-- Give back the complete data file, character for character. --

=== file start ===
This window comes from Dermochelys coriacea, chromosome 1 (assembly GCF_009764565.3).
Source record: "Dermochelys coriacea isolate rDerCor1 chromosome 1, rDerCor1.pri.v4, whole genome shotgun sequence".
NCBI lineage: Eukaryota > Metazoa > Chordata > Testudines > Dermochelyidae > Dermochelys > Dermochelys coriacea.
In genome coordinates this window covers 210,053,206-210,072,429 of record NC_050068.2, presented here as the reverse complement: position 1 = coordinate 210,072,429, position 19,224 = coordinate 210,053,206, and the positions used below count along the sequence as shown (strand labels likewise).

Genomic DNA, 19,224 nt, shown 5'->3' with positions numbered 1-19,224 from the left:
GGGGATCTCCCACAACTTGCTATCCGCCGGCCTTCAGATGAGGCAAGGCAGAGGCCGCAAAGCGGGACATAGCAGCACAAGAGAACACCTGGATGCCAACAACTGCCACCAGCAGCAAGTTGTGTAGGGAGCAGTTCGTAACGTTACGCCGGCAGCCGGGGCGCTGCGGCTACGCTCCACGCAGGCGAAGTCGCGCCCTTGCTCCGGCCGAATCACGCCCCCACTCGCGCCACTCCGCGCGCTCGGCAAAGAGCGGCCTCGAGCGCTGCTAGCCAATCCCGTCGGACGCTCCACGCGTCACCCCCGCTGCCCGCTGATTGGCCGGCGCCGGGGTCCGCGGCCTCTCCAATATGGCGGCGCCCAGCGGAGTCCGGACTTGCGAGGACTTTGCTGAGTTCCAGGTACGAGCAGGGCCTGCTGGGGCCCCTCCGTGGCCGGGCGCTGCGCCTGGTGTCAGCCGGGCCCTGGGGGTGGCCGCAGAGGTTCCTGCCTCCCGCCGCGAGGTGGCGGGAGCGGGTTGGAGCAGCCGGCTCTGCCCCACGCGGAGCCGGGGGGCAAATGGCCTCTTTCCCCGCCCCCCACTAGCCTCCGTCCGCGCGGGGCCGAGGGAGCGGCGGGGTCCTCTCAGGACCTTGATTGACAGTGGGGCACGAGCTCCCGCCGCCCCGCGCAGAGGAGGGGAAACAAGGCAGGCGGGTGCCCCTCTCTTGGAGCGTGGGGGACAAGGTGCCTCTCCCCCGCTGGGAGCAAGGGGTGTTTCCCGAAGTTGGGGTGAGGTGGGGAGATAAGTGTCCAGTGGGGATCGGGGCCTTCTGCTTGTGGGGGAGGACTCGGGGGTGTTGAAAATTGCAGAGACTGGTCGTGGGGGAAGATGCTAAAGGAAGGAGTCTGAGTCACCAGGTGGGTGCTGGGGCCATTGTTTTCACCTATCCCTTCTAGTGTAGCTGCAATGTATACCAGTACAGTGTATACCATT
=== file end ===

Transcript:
This window comes from Dermochelys coriacea, chromosome 1 (assembly GCF_009764565.3).
Source record: "Dermochelys coriacea isolate rDerCor1 chromosome 1, rDerCor1.pri.v4, whole genome shotgun sequence".
NCBI lineage: Eukaryota > Metazoa > Chordata > Testudines > Dermochelyidae > Dermochelys > Dermochelys coriacea.
In genome coordinates this window covers 210,053,206-210,072,429 of record NC_050068.2, presented here as the reverse complement: position 1 = coordinate 210,072,429, position 19,224 = coordinate 210,053,206, and the positions used below count along the sequence as shown (strand labels likewise).

Genomic DNA, 19,224 nt, shown 5'->3' with positions numbered 1-19,224 from the left:
GGGGATCTCCCACAACTTGCTATCCGCCGGCCTTCAGATGAGGCAAGGCAGAGGCCGCAAAGCGGGACATAGCAGCACAAGAGAACACCTGGATGCCAACAACTGCCACCAGCAGCAAGTTGTGTAGGGAGCAGTTCGTAACGTTACGCCGGCAGCCGGGGCGCTGCGGCTACGCTCCACGCAGGCGAAGTCGCGCCCTTGCTCCGGCCGAATCACGCCCCCACTCGCGCCACTCCGCGCGCTCGGCAAAGAGCGGCCTCGAGCGCTGCTAGCCAATCCCGTCGGACGCTCCACGCGTCACCCCCGCTGCCCGCTGATTGGCCGGCGCCGGGGTCCGCGGCCTCTCCAATATGGCGGCGCCCAGCGGAGTCCGGACTTGCGAGGACTTTGCTGAGTTCCAGGTACGAGCAGGGCCTGCTGGGGCCCCTCCGTGGCCGGGCGCTGCGCCTGGTGTCAGCCGGGCCCTGGGGGTGGCCGCAGAGGTTCCTGCCTCCCGCCGCGAGGTGGCGGGAGCGGGTTGGAGCAGCCGGCTCTGCCCCACGCGGAGCCGGGGGGCAAATGGCCTCTTTCCCCGCCCCCCACTAGCCTCCGTCCGCGCGGGGCCGAGGGAGCGGCGGGGTCCTCTCAGGACCTTGATTGACAGTGGGGCACGAGCTCCCGCCGCCCCGCGCAGAGGAGGGGAAACAAGGCAGGCGGGTGCCCCTCTCTTGGAGCGTGGGGGACAAGGTGCCTCTCCCCCGCTGGGAGCAAGGGGTGTTTCCCGAAGTTGGGGTGAGGTGGGGAGATAAGTGTCCAGTGGGGATCGGGGCCTTCTGCTTGTGGGGGAGGACTCGGGGGTGTTGAAAATTGCAGAGACTGGTCGTGGGGGAAGATGCTAAAGGAAGGAGTCTGAGTCACCAGGTGGGTGCTGGGGCCATTGTTTTCACCTATCCCTTCTAGTGTAGCTGCAATGTATACCAGTACAGTGTATACCATT